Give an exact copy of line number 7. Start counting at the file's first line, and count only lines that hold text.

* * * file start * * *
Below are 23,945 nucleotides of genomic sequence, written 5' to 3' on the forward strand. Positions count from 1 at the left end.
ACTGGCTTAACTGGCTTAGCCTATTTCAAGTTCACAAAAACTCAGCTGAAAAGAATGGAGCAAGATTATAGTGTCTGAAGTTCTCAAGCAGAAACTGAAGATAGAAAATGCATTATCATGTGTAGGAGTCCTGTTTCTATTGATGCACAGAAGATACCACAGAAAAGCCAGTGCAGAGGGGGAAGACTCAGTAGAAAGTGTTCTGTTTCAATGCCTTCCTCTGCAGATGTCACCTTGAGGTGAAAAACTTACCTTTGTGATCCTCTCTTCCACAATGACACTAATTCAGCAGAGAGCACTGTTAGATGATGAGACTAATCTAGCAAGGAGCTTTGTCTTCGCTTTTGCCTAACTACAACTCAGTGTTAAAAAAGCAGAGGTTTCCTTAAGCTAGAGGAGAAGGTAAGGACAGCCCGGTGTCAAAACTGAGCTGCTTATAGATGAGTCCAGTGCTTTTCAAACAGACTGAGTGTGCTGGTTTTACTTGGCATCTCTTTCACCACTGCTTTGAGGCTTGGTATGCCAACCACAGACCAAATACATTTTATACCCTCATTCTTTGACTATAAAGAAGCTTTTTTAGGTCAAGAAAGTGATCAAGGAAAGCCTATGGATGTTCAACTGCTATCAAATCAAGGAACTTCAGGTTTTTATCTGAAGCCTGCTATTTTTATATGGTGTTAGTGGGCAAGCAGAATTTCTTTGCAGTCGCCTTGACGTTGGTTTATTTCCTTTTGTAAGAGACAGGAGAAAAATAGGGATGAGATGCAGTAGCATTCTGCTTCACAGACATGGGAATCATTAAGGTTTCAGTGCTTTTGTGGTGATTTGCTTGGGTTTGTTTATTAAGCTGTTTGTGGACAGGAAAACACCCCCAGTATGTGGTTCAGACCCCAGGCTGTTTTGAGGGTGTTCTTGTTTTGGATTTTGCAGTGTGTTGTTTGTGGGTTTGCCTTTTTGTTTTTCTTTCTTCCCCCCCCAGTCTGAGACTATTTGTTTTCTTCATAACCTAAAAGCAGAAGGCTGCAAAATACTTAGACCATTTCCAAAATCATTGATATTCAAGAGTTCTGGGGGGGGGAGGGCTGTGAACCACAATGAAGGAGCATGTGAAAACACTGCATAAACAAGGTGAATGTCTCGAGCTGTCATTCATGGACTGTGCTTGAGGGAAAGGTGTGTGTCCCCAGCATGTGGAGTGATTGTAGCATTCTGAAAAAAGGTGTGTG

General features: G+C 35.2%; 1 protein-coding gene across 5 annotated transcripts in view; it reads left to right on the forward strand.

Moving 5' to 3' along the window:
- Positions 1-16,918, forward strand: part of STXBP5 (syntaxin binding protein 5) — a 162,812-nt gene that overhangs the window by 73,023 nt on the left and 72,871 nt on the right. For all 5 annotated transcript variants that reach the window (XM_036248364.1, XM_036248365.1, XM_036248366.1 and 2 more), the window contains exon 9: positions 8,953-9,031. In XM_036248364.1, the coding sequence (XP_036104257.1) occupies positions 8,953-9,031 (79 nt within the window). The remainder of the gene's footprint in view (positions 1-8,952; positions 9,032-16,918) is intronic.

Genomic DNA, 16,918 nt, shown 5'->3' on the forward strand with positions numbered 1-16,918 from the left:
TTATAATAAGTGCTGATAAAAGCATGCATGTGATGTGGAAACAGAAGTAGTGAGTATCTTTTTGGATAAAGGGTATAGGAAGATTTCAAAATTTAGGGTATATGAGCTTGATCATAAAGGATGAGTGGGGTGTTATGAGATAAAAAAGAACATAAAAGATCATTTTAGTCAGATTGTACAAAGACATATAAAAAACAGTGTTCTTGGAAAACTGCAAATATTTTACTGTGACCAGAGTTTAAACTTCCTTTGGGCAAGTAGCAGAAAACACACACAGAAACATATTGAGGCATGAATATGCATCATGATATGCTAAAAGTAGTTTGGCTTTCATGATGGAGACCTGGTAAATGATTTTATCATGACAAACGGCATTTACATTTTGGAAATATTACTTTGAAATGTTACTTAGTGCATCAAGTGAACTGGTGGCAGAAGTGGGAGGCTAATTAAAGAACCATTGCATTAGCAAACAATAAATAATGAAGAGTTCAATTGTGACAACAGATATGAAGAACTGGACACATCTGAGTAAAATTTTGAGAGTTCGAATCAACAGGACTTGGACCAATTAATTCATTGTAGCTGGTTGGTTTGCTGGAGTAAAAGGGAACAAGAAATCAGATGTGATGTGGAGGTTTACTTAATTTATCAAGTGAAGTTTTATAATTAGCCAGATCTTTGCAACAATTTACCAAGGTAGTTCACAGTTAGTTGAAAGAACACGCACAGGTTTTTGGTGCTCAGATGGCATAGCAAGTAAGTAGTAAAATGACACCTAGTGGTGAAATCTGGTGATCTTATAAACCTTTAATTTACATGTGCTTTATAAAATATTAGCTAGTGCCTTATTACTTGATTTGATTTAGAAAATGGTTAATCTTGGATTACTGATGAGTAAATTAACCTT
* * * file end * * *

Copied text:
TTATAATAAGTGCTGATAAAAGCATGCATGTGATGTGGAAACAGAAGTAGTGAGTATCTTTTTGGATAAAGGGTATAGGAAGATTTCAAAATTTAGGGTATATGAGCTTGATCATAAAGGATGAGTGGGGTGTTATGAGATAAAAAAGAACATAAAAGATCATTTTAGTCAGATTGTACAAAGACATATAAAAAACAGTGTTCTTGGAAAACTGCAAATATTTTACTGTGACCAGAGTTTAAACTTCCTTTGGGCAAGTAGCAGAAAACACACACAGAAACATATTGAGGCATGAATATGCATCATGATATGCTAAAAGTAGTTTGGCTTTCATGATGGAGACCTGGTAAATGATTTTATCATGACAAACGGCATTTACATTTTGGAAATATTACTTTGAAATGTTACTTAGTGCATCAAGTGAACTGGTGGCAGAAGTGGGAGGCTAATTAAAGAACCATTGCATTAGCAAACAATAAATAATGAAGAGTTCAATTGTGACAACAGATATGAAGAACTGGACACATCTGAGTAAAATTTTGAGAGTTCGAATCAACAGGACTTGGACCAATTAATTCATTGTAGCTGGTTGGTTTGCTGGAGTAAAAGGGAACAAGAAATCAGATGTGATGTGGAGGTTTACTTAATTTATCAAGTGAAGTTTTATAATTAGCCAGATCTTTGCAACAATTTACCAAGGTAGTTCACAGTTAGTTGAAAGAACACGCACAGGTTTTTGGTGCTCAGATGGCATAGCAAGTAAGTAGTAAAATGACACCTAGTGGTGAAATCTGGTGATCTTATAAACCTTTAATTTACATGTGCTTTATAAAATATTAGCTAGTGCCTTATTACTTGATTTGATTTAGAAAATGGTTAATCTTGGATTACTGATGAGTAAATTAACCTT